The proprietary thing would be a consideration if you were programming as a hobby or off your own limited budget, or you wanted to contribute to the development of the compiler/language. I'm guessing neither of these are the case. (Edit: as others have pointed out, open source environments for C# exist.)

  13. It depends on a couple of things. C# and .Net is populate and th tools are really very easy (complared to Java! Java developer talking here...) but Windows Hosting is expensive vs LAMP (which include Ruby, Python and PHP).

    For me it all depends on the tool that you want to use. For web services etc I would use C# but for a simple website PHP since its easy.

    It also depends on the job market of your location... here in South Africa you get alot more C# jobs and not much PHP etc. Off course if your a freelance you will struggle to find work.

    For me Ruby again is good for my own person stuff but you don't get any Ruby jobs here.

  14. My advice? Learn the differences for yourself. Play around with both of them. If you have a project in mind, write a prototype for it in them. You'll always be at the mercy of other peoples' biases otherwise. (C#) and Ruby on Rails are used in high-profile sites, so you can't go too wrong with either one. Might I also suggest that you try out Python programming with django? It's what I tend to prefer for web programming.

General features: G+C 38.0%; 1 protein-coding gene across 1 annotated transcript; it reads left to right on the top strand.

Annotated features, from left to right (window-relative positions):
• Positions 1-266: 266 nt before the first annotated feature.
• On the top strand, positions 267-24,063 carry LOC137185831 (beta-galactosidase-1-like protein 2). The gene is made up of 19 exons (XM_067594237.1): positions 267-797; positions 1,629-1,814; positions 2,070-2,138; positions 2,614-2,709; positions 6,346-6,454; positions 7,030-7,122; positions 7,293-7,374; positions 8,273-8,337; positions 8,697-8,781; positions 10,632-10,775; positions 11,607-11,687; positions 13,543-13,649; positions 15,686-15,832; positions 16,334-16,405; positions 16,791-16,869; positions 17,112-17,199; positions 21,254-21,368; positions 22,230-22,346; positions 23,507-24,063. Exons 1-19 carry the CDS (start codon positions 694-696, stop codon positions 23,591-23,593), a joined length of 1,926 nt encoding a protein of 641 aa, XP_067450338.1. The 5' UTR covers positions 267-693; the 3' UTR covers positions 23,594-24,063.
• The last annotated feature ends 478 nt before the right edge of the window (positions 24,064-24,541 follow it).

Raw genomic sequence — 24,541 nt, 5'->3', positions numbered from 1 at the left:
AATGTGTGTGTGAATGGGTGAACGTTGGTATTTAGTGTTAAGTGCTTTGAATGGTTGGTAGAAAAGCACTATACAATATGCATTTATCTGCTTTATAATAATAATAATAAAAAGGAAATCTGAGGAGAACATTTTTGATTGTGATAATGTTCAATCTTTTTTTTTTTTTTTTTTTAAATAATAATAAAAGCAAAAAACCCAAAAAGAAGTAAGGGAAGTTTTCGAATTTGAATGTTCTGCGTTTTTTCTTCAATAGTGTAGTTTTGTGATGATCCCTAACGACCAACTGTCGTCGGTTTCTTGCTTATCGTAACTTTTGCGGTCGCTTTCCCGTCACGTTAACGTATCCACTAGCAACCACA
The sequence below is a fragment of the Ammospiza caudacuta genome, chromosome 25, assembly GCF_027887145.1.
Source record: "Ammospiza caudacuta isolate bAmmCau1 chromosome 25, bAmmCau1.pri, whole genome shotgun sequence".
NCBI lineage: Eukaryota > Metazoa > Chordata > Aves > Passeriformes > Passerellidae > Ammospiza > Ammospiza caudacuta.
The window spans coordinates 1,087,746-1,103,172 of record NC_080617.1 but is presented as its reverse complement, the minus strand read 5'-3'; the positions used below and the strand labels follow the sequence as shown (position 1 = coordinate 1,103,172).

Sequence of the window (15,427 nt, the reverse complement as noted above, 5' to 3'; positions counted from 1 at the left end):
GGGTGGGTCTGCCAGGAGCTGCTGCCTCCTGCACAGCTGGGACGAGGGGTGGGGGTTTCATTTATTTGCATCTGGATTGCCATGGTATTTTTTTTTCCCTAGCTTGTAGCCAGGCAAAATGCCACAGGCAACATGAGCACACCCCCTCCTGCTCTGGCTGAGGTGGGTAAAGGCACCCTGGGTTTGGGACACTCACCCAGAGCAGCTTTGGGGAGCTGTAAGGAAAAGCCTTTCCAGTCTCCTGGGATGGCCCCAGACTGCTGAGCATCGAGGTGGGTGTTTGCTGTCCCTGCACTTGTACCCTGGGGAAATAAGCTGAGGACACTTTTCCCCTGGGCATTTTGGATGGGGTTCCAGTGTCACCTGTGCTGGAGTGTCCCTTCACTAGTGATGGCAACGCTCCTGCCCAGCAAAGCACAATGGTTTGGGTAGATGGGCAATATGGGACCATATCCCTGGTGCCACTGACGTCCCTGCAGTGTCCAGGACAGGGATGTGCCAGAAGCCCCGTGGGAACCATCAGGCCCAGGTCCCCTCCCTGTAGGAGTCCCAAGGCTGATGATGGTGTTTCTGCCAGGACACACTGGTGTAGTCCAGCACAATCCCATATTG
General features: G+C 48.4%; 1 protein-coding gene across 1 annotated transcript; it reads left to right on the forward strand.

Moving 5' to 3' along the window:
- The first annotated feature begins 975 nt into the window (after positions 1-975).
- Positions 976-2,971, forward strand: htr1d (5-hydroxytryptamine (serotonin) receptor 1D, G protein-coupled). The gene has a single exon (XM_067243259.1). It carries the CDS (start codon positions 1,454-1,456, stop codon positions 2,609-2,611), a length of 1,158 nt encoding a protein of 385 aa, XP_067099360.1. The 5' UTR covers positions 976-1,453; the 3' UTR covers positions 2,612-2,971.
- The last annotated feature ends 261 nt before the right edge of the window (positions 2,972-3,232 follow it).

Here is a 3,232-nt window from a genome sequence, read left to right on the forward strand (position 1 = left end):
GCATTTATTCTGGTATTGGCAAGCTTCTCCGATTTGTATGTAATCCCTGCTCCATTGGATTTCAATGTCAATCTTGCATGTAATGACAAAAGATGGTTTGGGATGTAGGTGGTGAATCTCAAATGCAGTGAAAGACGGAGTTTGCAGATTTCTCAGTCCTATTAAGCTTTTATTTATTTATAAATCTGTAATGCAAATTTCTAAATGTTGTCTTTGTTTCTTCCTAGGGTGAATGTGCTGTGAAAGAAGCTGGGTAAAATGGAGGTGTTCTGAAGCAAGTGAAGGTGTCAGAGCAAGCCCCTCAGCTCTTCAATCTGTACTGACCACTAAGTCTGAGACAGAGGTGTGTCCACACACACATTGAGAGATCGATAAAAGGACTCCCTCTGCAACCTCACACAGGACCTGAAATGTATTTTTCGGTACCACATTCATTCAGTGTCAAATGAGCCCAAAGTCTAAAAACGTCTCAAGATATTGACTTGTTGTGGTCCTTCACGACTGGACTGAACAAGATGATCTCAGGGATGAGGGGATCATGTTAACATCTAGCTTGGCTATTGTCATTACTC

15. I'm a C# .Net developer and I think it's great, but I'll highlight a danger in the Asp.Net WebForms. It is unlike the majority of other web frameworks and does A LOT of magic under the covers. As others have said ASP.Net MVC is probably more inline with other web frameworks (Rails for example). Web Forms abstracts a lot of the nuts and bolts of webdev away which If you want to be web developer you'll end up needing to know. So yes C# is great but I'd start with MVC and then look at web forms possibly. Also looking at other languages and frameworks is highly encouraged there's always stuff to learn.

  16. Commercially I am a C# developer. I love C#. C# is a great strongly typed language. With Resharper installed I can build my ideas in code rapidly and flex it to my will.

    When I go home each evening I use Ruby. Even though I have no refactoring support (snif.) I find I am much more productive in Ruby than in C#.

    I worked writing a large ASP.Net application for a couple of years. We implemented MVC to try to detangle the view from the model. It always felt like I was fighting the framework, not working with it. The latest .Net frameworks for doing web application are based on Rails... just a couple of years behind. I love the language. I love the CLR. I'm not too keen on .Net.

    I find the ruby community to be friendly and vibrant. The rails open source community produces loads of tutorials and plugins that make getting up to speed easy and putting your application together simple.